Developing the industry also requires the development of our supply chain. Whether it’s imported or local supplies, the business environment has to be conducive to  free flowing trade of quality input/raw materials. Local industries should be given incentives to develop quality products. There is no opportunity for greatness if all players aim for the mediocre. Subsistence operations can help a company weather through various economic situations, but it cannot plant that seed that will bring about greatness which brings dignity and rewards for the stakeholders.
  4. Marikina Heritage Roadshow – Creating a heritage roadshow with the purpose to educate and raise awareness will help in preserving and progressing the Marikina shoe industry. This will showcase the industry and its various sectors to entice and educate others to properly support and invest in the Marikina shoe industry.

    The roadshow would include talks about the industry including local historians and industry leaders, basic information and consumer education for assessing footwear products, showcasing local brands and locally made leather goods to create and spread brand awareness, live demonstrations on how leather goods are crafted and the like.

    One of the main goals of the roadshow is to create opportunity for Marikina to reach out to our fellow countrymen and create opportunity for those who wish support the industry by investing in local manufacturers to drive up demand and hopefully scale properly set up production facilities.
  5. Creation of “Seal of Excellence – This brand recognition would ensure that baseline standards are met in terms of sizing, materials, labor practices, and after sales services. Think of it like the “Super Brands” of Marikina. This can also set the tiering for incentivized programs so that local businesses would operate in a more ethical and sustainable way. This also aims to give grading to locally made shoes and other leather goods to give a basic valuation and set client expectations.
    This is a basic move which can push the smaller industry players to aim for producing higher value products in order to give proper compensation to our artisans. This can also open the doors to proper industry segmentation. Mass production and entry level footwear production should be mechanized to reduce wastage while mid and high value products be produced by hand. Shoe/Footwear engineering and artisanship are two different things. While interdependent at the level of product R&D, in manufacturing things become different and improper appropriation of the production means and method can result in unsustainable practices which hurt the artisan base of the industry. Subsistence is a thing of the past, the industry and its stakeholders should be thriving. Shoemaking as a craft should be grown and nurtured, not squeezed and milked for all its worth without growing the grassroots.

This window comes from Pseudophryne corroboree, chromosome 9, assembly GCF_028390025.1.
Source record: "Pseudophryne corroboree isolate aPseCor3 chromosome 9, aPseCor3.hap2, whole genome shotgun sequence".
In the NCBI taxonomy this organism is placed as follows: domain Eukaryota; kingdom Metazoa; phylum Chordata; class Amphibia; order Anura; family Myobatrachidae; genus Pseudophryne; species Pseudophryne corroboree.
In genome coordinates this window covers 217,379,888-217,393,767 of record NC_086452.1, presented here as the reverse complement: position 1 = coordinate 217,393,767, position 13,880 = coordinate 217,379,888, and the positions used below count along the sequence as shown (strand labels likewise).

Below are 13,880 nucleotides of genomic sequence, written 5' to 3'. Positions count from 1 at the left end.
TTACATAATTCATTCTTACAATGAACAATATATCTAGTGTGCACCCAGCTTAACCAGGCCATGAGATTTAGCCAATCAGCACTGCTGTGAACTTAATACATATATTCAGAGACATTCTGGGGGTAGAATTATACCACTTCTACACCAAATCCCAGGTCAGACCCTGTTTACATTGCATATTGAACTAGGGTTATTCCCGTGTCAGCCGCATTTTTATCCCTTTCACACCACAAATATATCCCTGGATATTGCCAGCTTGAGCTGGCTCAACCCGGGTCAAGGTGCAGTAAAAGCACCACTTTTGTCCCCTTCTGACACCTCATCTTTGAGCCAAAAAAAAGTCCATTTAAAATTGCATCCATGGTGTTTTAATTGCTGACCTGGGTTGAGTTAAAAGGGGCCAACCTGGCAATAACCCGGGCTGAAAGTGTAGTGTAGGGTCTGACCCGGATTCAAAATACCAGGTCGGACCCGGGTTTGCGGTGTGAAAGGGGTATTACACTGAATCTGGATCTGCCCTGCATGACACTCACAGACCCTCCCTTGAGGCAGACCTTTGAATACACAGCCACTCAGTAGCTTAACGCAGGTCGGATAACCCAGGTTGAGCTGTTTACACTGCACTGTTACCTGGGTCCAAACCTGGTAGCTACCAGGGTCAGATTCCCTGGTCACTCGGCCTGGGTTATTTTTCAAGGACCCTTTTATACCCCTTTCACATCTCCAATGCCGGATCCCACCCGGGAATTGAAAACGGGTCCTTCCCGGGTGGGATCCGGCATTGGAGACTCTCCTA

This is my current perspective which is still being developed as I talk to other industry players while observing trends. Not learning from past mistakes ensures that we repeat them. While it couldn’t be helped that most industry players are enjoying a significant boost in interest and sales with more and more Filipinos being exposed to online catalogs and sellers via social media, if we don’t do it right this time we might not get another chance to protect our shoemaking heritage.

We have already started documentation of international standards and how they apply to the local market as well as a documentation of basic pattern tolerances for grading and custom footwear use. As most of our clients know, we have already adopted a daily wage system since the beginning and next year we will implement an informal ranking system to differentiate the skill levels of our artisans. We have also started taking in apprentices which will become part of our study to see how much time is needed fro an apprentice to fully mature. Currently we have a pattern making apprentice and a cobbler apprentice.

I believe in presenting and working toward effective solutions rather than just dreaming about them. Proper problem identification is key to effective solutions. Awareness of issues is also key to creating a more sustainable system. It is a lot of work, but hopefully we get to dialogue with the authorities in order to create more realistic, effective, and sustainable solutions with the budget that is given to them. It is about time we stop wasting government resources and grants on senseless things that will never impact the grassroots. 2019 is another year to try and make an impact yet again, another year to hope that we may save what is left of our heritage by growing it instead of milking whatever is left of it.